MITRA PHUKAN feels a multiplicity of divergent views were aired, discussed, and debated in The Thumb Print Conversations
The Thumb Print’s series on Media and Northeast India, had its third edition on the June 6. The third “Conversation” in the series was held at Guwahati, in collaboration with, and in the picturesque offices of the Foundation for Social Transformation, housed in a heritage wooden bungalow in Uzanbazar. The meet was well attended by people from varied walks of life, across a spectrum of age groups and professions. This ensured that a multiplicity of divergent views were aired, discussed, and debated.
The basis from which the conversation took off was the often-expressed view that this region is stereotyped in the “outside” media. The handle “Northeast” is often used unthinkingly, as though the region is a monolithic structure, and as though indeed the eight states of the region can be categorised in this manner. If it is not portrayed as a place of conflict and disaster, it is exoticised as the land of “strange” people and stranger customs. Was this true? Or had things changed?
As a moderator it was an invigorating experience steering the conversation. I requested veteran journalist Samudragupta Kashyap of the Indian Express to open the conversation. He was of the view that at least in his paper, there was enough scope to give news of many other happenings, and about interesting people, than of the stereotypes of violence and conflict. He illustrated this from examples given by his own work, for example, his story on Mizo literateur James Dokhuma, with his inspirational life story. These writings of his had always been placed prominently in his paper, and he had had no problems with editorial desks. He implied that it was up to the journalists to find these stories, and place them. There would certainly be a readership for it, if it was well presented.
Robin Barthakur, columnist and tea executive, felt that this region was focused on for the wrong reasons. He spoke of several instances in the past where journalists had filed reports without any basis, and where there was biased reporting. He spoke of the papers of the past that had their own slant on events of this region. There was also the fact of “parachute journalism” where “outside” journalists come in and file stories without much knowledge of the ground realities of the area.
Rajashri Dasgupta, a senior journalist from Kolkata spoke of how a journal’s editorial policy counted for a lot when it came to the kind of coverage that various regions, and subjects, were given. Kula Saikia, writer and police officer, had a different take on the whole issue. He asked if we, as a region and a State, required “special treatment” at all. He was of the view that this asking for special treatment was a move towards ghettoization. If events and personalities here are under-reported, it may be, in fact that there are few such things worth reporting about at the national level, either people or positive events.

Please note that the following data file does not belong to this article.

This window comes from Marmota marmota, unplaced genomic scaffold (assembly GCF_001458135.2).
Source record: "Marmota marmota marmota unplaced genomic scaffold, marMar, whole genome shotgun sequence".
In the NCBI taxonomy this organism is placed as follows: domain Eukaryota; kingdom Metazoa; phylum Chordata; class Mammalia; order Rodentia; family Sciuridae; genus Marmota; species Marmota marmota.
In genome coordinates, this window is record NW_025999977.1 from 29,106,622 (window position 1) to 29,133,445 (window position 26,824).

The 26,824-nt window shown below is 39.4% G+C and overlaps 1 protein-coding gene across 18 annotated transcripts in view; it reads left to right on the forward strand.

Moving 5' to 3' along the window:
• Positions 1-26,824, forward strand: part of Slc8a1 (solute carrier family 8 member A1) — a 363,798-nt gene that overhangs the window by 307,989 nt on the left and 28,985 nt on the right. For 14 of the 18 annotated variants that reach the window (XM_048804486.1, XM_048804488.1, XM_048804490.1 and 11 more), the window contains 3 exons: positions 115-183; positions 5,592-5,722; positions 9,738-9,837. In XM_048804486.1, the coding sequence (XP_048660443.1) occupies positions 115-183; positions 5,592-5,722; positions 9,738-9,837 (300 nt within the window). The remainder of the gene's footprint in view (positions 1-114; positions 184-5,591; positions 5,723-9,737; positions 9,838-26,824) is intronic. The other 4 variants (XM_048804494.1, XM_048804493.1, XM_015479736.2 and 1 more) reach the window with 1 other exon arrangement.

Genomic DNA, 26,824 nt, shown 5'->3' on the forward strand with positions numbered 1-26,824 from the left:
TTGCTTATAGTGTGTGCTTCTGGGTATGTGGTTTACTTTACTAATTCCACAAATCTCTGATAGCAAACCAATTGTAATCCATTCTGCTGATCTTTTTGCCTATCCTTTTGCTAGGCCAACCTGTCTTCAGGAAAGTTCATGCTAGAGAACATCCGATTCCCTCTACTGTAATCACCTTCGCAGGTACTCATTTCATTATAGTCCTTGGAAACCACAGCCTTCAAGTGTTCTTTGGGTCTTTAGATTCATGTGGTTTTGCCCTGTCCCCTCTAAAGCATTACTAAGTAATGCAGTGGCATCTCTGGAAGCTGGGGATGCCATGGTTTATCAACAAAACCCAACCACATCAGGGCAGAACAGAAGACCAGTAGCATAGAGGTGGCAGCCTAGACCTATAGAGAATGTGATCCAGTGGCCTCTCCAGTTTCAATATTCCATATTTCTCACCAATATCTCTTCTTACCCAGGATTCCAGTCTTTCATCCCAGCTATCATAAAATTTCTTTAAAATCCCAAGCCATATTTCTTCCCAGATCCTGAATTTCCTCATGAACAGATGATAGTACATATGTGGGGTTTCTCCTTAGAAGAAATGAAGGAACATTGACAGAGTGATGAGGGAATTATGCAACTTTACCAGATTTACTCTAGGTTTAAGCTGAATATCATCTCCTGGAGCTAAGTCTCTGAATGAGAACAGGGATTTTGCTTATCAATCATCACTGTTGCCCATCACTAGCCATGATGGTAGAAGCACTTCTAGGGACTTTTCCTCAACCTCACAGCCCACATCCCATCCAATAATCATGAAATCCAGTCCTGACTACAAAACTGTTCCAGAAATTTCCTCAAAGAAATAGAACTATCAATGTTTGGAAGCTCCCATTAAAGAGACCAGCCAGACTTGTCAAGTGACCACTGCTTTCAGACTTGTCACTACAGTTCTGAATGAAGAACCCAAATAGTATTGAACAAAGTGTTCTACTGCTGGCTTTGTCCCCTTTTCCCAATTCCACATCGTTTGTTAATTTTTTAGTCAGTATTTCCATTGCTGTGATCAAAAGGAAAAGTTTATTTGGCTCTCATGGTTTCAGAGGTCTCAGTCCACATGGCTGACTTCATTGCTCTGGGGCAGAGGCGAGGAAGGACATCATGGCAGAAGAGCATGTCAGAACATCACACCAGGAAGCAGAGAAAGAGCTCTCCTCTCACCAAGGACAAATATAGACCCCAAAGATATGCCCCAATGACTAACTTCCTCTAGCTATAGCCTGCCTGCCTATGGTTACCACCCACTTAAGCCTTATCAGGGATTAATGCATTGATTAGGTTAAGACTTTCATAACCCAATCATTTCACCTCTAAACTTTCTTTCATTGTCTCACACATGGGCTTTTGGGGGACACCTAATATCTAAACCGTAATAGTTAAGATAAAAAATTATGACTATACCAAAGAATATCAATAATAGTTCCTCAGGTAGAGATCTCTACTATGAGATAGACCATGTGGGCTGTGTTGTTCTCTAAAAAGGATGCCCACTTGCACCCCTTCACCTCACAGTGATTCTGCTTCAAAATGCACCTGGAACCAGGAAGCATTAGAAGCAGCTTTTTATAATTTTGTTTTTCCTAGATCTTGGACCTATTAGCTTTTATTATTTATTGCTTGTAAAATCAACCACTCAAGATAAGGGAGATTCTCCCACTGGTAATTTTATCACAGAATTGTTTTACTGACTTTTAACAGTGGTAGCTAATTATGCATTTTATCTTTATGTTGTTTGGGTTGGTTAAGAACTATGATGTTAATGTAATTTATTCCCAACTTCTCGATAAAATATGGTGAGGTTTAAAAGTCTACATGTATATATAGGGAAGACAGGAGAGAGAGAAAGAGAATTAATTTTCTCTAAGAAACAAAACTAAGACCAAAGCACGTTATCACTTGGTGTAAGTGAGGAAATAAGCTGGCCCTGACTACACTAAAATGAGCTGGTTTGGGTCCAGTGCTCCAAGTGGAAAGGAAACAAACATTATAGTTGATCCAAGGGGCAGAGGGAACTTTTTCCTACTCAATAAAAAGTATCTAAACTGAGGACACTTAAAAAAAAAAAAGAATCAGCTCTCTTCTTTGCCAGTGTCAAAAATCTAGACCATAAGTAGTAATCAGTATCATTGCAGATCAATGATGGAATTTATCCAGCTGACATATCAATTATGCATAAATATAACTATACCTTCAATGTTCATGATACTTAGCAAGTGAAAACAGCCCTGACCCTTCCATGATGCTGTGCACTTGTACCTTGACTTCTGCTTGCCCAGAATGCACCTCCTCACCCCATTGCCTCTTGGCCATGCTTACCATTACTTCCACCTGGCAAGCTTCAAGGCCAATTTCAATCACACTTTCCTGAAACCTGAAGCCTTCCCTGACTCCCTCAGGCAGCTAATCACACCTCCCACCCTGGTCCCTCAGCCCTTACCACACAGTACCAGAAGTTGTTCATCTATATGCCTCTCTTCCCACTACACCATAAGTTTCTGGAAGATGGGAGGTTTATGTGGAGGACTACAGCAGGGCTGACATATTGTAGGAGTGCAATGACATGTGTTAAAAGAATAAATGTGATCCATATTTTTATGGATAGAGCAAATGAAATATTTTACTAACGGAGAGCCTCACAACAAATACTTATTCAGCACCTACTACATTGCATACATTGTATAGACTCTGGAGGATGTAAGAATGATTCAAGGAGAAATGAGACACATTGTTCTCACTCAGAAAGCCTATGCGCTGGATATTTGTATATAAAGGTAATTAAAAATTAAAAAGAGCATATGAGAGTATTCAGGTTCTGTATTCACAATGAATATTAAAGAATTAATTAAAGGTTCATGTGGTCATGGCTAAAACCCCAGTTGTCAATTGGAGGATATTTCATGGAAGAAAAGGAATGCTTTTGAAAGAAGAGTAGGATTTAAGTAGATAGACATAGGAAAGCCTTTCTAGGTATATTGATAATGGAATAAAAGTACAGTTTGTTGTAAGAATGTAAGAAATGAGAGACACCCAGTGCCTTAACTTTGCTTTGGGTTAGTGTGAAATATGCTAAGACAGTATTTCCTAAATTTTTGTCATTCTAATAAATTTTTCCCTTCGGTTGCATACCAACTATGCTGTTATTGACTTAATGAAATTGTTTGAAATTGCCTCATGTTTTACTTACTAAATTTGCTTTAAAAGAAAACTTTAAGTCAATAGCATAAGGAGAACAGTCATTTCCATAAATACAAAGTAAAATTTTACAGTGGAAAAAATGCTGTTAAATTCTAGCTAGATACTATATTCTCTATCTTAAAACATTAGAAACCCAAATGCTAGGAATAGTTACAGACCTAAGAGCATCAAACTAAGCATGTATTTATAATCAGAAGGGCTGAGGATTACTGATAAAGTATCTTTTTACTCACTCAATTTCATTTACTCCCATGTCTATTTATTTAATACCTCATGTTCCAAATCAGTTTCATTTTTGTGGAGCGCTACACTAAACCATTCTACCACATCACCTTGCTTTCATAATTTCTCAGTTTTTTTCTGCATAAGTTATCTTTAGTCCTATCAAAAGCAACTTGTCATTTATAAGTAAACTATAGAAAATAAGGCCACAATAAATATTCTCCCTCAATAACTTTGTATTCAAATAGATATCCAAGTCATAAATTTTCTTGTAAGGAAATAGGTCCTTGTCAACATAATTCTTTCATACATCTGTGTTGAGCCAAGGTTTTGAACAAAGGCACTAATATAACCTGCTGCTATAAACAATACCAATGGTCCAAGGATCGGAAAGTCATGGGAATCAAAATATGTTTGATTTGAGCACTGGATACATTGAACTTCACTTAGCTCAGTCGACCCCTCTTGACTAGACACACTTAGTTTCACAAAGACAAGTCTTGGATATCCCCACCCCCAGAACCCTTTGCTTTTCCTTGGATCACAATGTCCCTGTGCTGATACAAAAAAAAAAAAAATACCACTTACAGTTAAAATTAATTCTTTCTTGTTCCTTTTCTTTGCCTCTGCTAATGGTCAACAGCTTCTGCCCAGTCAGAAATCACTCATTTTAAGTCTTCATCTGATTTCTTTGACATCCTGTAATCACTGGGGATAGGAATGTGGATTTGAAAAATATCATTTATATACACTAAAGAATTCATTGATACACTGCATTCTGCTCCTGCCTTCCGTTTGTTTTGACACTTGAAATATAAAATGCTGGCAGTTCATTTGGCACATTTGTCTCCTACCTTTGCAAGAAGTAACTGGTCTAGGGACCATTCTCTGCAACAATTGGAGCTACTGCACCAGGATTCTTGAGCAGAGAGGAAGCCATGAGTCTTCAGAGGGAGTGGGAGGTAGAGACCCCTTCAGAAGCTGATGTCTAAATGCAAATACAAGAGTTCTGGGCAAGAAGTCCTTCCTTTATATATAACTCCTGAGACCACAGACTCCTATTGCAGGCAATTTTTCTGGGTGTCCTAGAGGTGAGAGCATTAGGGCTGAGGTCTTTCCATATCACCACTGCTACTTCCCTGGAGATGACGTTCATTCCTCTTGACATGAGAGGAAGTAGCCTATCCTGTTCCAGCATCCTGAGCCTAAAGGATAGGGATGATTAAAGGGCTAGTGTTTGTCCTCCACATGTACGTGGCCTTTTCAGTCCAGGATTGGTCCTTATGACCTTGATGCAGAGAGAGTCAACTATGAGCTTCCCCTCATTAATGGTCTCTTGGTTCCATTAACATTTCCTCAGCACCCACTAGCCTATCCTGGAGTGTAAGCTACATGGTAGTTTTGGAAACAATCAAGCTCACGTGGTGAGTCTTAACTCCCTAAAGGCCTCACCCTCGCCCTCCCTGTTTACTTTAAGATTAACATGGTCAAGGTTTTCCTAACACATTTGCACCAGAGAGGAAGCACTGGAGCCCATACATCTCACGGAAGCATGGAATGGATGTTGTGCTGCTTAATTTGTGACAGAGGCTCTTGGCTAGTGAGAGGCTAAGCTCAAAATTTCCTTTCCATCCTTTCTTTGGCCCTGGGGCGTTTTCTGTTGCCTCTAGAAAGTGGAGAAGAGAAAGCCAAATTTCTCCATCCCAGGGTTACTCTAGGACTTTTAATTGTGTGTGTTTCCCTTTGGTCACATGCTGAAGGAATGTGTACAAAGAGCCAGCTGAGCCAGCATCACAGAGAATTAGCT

Gaurangi Maitra felt that there was a power equation at play here, while Samrat Deka, as an entrepreneur, made the point that as in much else in life, it is demand that feeds supply. Since there is a demand for the kind of news that is disseminated, it is supplied by the media. Ruchira Neog, another social activist had a different take on the whole thing, when she said that there is a “glorifying” of violence in the way it is presented in the media. Photographer Shyamal Datta made a totally different point when he gave the examples of Al Jazeera and the FM Radio station, Amy Goodman’s Democracy Now. If they could overcome all kinds of problems to achieve the cult status that they have, it proved that quality reporting always had value, and an audience. Geeta Seshu, Consulting Editor, The Hoot spoke next of what Big Media considers the mantra for selling…the three S’s…Sex, Sensationalism and Sports in the West. She also lauded Kashyap’s writings in the Express, through which she had learned many things about this region.
According to Arman Ali, a disabled rights activist, the problems with the media arose because they have stopped learning. Speaking from his own experiences, he said that journalists tended to slot, into convenient and pre-conceived mental cubbyholes, without going into the nuances of the story before them. Sriparna B Baruah of the Indian Institute of Entrepreneurship, spoke of her experiences in Manipur, where she felt uncomfortable questions are not asked, and on the other hand, laudable works are not focused upon. Ratna Mala, Assistant Professor, Department of Mass Communication, Mizoram University spoke about how newspapers such as The Hindu ignore stories in their own backyards. Citing the instance of ignoring issues relating to Dalits in Tamil Nadu, she gave examples to prove her point about the invisibility of issues deemed “less important” by the media.
The meet was enlivened by the presence of several students of journalism from Mizoram University. On being asked why they had chosen this profession, they said that it was because it was a “different” career option. One of them had the grouse that in spite of graduating in Journalism, media houses never approached them. In fact it was the other way round…it was they who had to approach the media houses for jobs.
All in all, it was an evening during which a variety of opinions was heard. The discussions had passion and energy, a pointer to the fact that the participants felt deeply about this issue. Most of them wanted to bring in additional points, but paucity of time did not allow this. It is true that several important issues were not touched upon, again undoubtedly due to a time crunch. A sure indication that there is a requirement for Conversations: Guwahati: 2.0 sometime in the not too distant future!